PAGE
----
This is a column about the value of six.
Actually, it’s about three individual sixes and their respective values. The first six came after a 23-year-old woman — her name has never been revealed — spoke in court to address the man who raped her last year, who took her out behind the dumpsters and penetrated her with his fingers after she had too much to drink and passed out at a party. He might have gone further, except that he was spotted by two passersby who tackled him when he tried to run.
“You don’t know me,” she told 20-year-old Brock Turner, a former student at Stanford University, an Olympic hopeful in swimming, “but you’ve been inside me, and that’s why we’re here today.”
She spoke of the rape and its aftermath, including the fact that that awful night a year and a half ago has left her sleeping with the lights on “like a five year old.” In her statement (which you can — and should — read at Buzzfeed.com) the woman describes how it felt, after a long and invasive rape exam, to finally be alone with herself in the shower.
“I stood there examining my body beneath the stream of water and decided, I don’t want my body anymore. I was terrified of it, I didn’t know what had been in it, if it had been contaminated, who had touched it. I wanted to take off my body like a jacket and leave it at the hospital with everything else.”
Turner’s father, Dan, also offered a statement, pleading for leniency for his son. “His life will never be the one that he dreamed about and worked so hard to achieve. That is a steep price to pay for 20 minutes of action out of his 20-plus years of life.”
Turner was facing up to 14 years in prison. Judge Aaron Persky gave him the aforementioned six. Months.
A harsher sentence “would have a severe impact on him,” explained the judge.
Persky’s compassion for the rapist — and lack thereof for the victim — has detonated social media like a bomb. People are furious. They are weeping. They are calling Turner a “monster.” At this writing, a petition at Change.org demanding Persky’s recall stands north of 900,000 signatures.
Which brings us to the second six.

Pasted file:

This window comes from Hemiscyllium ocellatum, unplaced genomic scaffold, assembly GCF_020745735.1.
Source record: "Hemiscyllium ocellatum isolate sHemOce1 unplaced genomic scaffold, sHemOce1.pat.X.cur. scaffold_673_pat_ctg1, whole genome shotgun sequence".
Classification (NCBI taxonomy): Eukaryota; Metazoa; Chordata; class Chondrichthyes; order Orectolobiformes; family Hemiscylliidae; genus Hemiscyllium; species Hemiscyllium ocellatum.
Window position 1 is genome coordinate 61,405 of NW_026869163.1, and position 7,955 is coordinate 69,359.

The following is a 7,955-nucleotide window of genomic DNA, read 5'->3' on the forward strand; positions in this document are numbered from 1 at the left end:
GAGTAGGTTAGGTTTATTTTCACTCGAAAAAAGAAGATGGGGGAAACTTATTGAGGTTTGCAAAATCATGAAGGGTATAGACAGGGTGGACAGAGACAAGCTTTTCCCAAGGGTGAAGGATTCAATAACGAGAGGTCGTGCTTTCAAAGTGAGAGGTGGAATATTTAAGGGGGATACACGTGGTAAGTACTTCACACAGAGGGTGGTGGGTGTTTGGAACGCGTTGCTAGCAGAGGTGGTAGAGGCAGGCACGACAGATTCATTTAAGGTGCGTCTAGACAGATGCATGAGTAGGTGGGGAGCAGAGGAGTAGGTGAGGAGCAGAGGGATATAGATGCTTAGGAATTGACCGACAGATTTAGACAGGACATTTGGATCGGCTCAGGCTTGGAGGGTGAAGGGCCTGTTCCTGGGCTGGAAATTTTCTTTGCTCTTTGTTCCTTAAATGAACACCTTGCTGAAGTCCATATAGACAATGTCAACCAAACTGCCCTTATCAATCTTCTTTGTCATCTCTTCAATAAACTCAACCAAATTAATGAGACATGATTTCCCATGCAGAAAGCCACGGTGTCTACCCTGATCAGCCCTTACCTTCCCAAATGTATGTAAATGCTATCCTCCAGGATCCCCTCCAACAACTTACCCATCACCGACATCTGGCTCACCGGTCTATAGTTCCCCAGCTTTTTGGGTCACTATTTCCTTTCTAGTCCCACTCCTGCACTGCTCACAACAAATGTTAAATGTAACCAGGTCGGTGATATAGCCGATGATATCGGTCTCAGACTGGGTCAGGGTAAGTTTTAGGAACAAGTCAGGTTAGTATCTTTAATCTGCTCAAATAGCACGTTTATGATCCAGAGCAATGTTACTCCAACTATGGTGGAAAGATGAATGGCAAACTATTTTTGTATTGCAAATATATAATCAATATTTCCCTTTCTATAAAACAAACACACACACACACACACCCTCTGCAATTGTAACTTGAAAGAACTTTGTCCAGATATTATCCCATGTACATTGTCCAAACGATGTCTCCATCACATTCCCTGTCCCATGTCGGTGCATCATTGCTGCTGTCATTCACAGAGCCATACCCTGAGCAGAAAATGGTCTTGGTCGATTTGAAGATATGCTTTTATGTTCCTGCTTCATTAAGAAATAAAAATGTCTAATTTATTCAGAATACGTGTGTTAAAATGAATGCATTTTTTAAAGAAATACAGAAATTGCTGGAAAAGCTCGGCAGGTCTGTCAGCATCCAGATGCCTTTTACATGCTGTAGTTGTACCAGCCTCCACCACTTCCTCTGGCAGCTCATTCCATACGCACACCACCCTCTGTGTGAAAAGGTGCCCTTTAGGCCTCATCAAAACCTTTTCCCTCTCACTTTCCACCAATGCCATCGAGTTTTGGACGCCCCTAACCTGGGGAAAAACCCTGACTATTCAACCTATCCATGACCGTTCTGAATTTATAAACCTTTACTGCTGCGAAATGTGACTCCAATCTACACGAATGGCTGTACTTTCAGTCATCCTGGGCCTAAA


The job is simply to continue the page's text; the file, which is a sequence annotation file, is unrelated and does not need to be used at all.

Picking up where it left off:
The Rape, Abuse and Incest National Network says that one woman in every six has been the victim of an attempted or completed sexual assault. It’s an awesome, awful number. Think about it in terms of women you know. Think about Bonnie, Kadijah, Heather, Consuela, Sarah and Kim. One, two, three, four, five …
Maybe she’s never told you about it, so maybe you think it didn’t — couldn’t — have happened, not to one of your six. But the numbers are what the numbers are. Maryum, Stephanie, Yumiko, Keshia, Laurie … and Pam. One, two, three, four, five …
It’s not a big number. You were counting past it in kindergarten.
For an American woman, it’s a measure of the danger she faces from predatory men who consider her body to be their right. It is the difference between self-confidence and fear.
For Turner’s victim, it is a measure of the value the justice system placed on her trauma — and on her. It is the difference between the free woman she was and the frightened one she has become.
For Turner, it is the fraction of his life he’s been ordered to pay for the arrogant violation of another person’s self. It is the difference between spring and fall.
And here’s the final six: According to RAINN, only six in every thousand perpetrators of sexual assault end up in prison.
If you are a woman, or a man who cares about women, you ought to seethe, and then you ought to do whatever you can to fix a culture that makes possible a Brock Turner — and an Aaron Persky. Because, either way you look at it, the value of six is small — too small for safety, too small for solace.
And way too small for justice.
Leonard Pitts is a columnist for The Miami Herald, 1 Herald Plaza, Miami, Fla., 33132. Readers may contact him via e-mail at email@example.com.
Photo: Former Stanford student Brock Turner, sentenced to six months in county jail for the sexual assault of an unconscious and intoxicated woman is shown in this Santa Clara County Sheriff’s booking photo taken January 18, 2015, and received June 7, 2016. Santa Clara County Sheriff’s Department/Handout via REUTERS